Covering the area east of the Heathway this part of the borough had great civic importance as home to the Civic Centre – headquarters of the the borough council – and Central Park which played host to Dagenham’s famous town shows over the years.  This interesting area also includes Wantz Library, one of Smart’s former workplaces, country parks, elements of industry, Dagenham and Redbridge FC, and the Heath Park Estate. The Heath Park Estate was built in 1951 and incorporated a mix of flats and cottages interspersed with open spaces.  The estate’s architects won a festival of Britain award for their work.

Below we can see coronation celebrations at Central Park in 1953, the printing of council minutes at the Civic Centre in 1957, the Dagenham Girl Pipers walking from Romford Station to Central Park as part of the Chipperfield’s Circus Parade in 1955, Kershaw Road on the newly built Heath Park Estate in 1951, the new Rush Green Technical College in 1961, and finally houses on Trefgarne Road in 1953.

Notice advertising hamburgers and people eating refreshments in Central Park The printing of council minutes at Dagenham Civic Centre The Dagenham Girl Pipers march from Romford to Central Park, Dagenham

Kershaw Road on the newly built Heath Park Estate in 1951 Rush Green Technical College in 1951 Trefgarne Road in 1953



A dynamic area rich in history as well as being the current focus of the borough’s future.  Ongoing redevelopment will see drastic changes in the area but up to now it has been known for its industrial heritage.  The area takes in Creekmouth, Barking Power Station, Dagenham Breach, and industries such as Lawes Chemical Company, Samuel Williams, Ford, many more smaller businesses and of course the old fishing fleet. The Thames View estate, officially opened in 1954, brought the first large residential development to the area to the north of Creekmouth village.

Egbert’s photographs capture the area nicely and below we see a car transporter waiting at the level crossing at Dagenham Dock in 1959, quayside workers at Samuel Williams in 1954, the Samuel Williams jetty at Dagenham Dock with Barking Power Station visible in the background, the now closed Crooked Billet pub at Creekmouth in 1976, the Thames near Frog Island looking upstream towards the Ford Motor Works in 1959, and a pathway off Bastable Avenue on the Thames View Estate in 1968.

A car transporter at Dagenham Dock level crossing with a train passing through Quayside workers at Dagenham Dock Samuel Williams and Sons jetty at Dagenham Dock with Barking Power Station in the background

he Crooked Billet pub at Creekmouth in 1976 the Thames near Frog Island looking upstream towards the Ford Motor Works in 1959 a pathway off Bastable Avenue on the Thames View Estate in 1968



Neighbouring town to Dagenham and home to a range of distinctive sites including the Gascoigne Estate, the town quay, the abbey grounds, and Eastbury Manor.  As the official photographer for the Borough of Dagenham Egbert Smart’s work rarely focused heavily on Barking, at least not until 1965 when the two unified to form one borough. However, there are still plenty of references within his collection to this vibrant area.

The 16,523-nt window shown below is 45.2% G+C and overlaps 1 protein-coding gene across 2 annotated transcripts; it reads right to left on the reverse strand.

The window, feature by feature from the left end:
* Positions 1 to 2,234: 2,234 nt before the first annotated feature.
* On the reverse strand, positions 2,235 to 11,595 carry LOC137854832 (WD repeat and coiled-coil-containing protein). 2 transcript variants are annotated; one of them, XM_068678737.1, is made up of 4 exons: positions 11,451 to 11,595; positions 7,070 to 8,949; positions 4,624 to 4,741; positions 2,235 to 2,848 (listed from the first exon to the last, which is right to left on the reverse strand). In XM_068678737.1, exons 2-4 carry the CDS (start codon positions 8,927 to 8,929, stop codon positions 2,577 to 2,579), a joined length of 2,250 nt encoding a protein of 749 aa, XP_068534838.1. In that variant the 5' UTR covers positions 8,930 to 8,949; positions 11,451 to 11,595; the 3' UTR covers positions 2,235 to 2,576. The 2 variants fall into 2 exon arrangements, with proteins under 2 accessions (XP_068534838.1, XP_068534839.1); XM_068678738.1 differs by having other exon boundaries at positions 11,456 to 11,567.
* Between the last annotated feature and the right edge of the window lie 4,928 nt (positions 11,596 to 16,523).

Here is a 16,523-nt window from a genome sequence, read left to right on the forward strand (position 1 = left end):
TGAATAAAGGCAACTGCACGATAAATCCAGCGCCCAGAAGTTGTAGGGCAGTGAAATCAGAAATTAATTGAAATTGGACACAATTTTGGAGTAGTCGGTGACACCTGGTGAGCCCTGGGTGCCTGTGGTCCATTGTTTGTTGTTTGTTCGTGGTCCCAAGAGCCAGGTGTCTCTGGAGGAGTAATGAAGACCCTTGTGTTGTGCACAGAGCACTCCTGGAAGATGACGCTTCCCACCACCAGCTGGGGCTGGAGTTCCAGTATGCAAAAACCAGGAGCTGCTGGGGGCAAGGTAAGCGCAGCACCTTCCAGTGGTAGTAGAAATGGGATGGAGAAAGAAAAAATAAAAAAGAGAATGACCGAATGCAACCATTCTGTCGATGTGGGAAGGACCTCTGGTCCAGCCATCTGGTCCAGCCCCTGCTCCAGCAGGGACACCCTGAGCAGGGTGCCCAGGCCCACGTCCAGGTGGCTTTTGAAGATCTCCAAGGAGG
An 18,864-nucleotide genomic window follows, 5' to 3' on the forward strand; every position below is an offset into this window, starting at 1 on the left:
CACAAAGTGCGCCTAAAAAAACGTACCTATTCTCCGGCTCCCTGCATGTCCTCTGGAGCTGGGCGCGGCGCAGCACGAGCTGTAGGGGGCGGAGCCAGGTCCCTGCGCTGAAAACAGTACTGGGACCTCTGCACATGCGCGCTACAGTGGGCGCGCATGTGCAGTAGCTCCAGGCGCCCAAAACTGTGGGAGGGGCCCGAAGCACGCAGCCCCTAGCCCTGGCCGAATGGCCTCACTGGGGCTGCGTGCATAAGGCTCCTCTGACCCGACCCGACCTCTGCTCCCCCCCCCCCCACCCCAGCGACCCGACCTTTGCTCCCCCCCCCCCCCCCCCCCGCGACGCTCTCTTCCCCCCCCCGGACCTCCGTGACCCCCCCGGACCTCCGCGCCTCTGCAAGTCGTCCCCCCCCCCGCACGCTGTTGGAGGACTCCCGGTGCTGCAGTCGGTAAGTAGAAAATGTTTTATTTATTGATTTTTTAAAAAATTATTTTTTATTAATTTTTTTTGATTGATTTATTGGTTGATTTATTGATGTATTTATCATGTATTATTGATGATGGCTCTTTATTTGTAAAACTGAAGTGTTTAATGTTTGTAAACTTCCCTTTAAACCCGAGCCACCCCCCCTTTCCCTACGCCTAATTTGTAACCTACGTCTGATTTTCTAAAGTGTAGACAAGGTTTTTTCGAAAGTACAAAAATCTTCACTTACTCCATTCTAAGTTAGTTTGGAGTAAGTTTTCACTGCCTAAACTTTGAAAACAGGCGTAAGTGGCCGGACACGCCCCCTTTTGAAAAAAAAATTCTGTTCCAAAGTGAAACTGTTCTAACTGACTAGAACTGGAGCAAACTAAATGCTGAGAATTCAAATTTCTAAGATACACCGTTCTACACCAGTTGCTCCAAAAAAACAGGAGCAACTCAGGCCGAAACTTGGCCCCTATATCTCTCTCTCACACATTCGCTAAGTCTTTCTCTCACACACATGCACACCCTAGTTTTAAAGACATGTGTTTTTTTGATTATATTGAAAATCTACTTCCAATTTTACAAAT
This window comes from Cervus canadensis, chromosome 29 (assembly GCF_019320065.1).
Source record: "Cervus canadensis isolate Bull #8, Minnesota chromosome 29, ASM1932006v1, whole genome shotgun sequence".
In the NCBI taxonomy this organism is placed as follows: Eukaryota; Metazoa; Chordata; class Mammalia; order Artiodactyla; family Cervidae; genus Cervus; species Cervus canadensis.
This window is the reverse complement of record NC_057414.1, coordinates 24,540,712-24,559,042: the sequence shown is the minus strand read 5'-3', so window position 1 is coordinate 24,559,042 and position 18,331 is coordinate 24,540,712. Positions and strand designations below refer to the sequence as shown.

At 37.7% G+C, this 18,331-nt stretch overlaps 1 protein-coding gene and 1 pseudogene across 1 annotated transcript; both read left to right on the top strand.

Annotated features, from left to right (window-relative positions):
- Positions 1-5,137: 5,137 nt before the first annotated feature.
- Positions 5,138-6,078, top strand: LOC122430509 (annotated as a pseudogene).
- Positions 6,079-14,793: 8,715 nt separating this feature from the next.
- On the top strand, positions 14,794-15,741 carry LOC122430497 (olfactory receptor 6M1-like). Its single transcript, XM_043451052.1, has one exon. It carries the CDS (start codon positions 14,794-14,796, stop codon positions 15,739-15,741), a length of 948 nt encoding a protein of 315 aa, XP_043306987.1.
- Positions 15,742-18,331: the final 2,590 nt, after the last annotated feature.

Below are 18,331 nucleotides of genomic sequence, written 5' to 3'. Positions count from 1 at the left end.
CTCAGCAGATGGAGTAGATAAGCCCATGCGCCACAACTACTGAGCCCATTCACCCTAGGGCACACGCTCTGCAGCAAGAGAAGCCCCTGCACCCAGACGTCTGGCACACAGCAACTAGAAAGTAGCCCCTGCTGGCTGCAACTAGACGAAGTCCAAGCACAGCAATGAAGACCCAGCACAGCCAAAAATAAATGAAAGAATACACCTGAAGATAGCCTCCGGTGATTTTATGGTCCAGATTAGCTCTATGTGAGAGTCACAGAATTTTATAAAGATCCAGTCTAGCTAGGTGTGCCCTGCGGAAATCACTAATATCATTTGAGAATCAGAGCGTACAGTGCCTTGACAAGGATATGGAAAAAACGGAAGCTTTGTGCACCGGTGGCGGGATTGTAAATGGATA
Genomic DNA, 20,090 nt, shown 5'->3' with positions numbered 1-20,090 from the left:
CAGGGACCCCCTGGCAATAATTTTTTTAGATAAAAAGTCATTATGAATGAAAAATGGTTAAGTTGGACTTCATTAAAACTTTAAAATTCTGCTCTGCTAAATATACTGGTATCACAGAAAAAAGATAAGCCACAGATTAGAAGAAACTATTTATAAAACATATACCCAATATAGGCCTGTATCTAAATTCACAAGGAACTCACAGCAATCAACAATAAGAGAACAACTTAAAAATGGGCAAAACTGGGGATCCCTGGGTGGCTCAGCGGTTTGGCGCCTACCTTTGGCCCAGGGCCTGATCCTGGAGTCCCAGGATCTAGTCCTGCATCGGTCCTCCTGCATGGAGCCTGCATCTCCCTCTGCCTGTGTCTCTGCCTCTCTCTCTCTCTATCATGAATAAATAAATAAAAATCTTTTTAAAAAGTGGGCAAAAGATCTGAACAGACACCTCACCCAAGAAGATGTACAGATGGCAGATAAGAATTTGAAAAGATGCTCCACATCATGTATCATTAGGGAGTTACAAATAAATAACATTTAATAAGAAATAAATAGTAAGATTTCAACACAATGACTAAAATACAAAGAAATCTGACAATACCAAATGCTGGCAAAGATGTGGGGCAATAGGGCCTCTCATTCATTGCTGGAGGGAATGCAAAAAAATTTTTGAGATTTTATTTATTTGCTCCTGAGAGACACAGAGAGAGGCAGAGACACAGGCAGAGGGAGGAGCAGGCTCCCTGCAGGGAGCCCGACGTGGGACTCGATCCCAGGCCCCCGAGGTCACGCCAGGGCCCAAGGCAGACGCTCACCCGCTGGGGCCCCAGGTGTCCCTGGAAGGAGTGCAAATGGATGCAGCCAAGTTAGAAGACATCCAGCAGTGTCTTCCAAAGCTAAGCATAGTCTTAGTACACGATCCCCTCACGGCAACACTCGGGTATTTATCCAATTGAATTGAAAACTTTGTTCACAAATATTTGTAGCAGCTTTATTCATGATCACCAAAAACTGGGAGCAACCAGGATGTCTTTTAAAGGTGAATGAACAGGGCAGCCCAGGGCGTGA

The Gascoigne Estate built in the 1960s made a major change to the landscape of Barking at the time and has been distinctive part of the area for the past 50 years but recent and ongoing redevelopment have seen it change yet again.  From left to right old houses in the Gascoigne area awaiting demolition in 1966, new housing in the area in 1966, and the living room of one of the new Gascoigne flats in 1965.

Old houses awaiting demolition in the Gascoigne area of Barking in 1966 New housing in the Gascoigne area, Barking, 1966 Living room of a new Gascoigne Estate flat in 1965

A small section of other sites in the Barking area below: the Willishawes/Willis Hawes Farm on Ripple Road on the boundary between Barking and Dagenham in 1952, Upney Lane near the junction with Westrow Drive in 1953, and finally another of the borough’s lost pubs, the Fishing Smack on Abbey Road in 1976.

Willshawes Farmhouse in Ripple Road, Barking Upney Lane, Barking in 1953 The Fishing Smack Pub


Banner advertising an Egbert Smart celebration day at Valence House August 2018

2 thoughts on “Our Everyday Futures

  1. From my uncle, Frederick Manning.
    Born 1925, lived in Church Elm Lane, Dagenham.
    Now nearly blind but still writing poems and memories.


    Crown Street and Church Elm Lane,
    A sloping village street.
    Where I would walk to infant school,
    With laggard scraping feet.

    The country church where I was blessed,
    The Cross Keys pub, nearby.
    The windmill on corn chandler’s shop,
    I see in memory’s eye.

    Crown Street and Church Elm Lane,
    But now, no village street.
    Another sacrificial lamb,
    To lay at planners feet.

    But, yesterday’s nostalgia,
    And I must leave it so.
    Who am I, to prefer the sight?
    Of the place I used to know.